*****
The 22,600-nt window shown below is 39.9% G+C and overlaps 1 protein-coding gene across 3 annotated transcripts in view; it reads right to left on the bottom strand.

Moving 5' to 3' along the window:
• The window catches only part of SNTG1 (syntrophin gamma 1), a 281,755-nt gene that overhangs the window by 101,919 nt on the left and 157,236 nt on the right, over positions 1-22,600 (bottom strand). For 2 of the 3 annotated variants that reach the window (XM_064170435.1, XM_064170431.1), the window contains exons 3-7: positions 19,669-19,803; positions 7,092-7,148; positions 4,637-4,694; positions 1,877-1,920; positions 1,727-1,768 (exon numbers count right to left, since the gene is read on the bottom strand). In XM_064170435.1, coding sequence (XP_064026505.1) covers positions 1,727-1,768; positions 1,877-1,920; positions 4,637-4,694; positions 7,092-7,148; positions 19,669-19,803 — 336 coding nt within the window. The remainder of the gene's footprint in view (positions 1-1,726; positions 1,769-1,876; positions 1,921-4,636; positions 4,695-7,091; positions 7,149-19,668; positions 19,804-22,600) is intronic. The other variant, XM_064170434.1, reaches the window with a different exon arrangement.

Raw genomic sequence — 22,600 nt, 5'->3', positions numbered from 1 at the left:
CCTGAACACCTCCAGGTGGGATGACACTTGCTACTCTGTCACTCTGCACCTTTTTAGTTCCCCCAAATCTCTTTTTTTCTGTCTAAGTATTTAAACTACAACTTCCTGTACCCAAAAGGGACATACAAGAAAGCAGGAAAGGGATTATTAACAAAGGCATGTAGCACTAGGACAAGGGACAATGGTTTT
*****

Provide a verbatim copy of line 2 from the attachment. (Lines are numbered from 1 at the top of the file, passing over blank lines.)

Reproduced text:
Moving 5' to 3' along the window: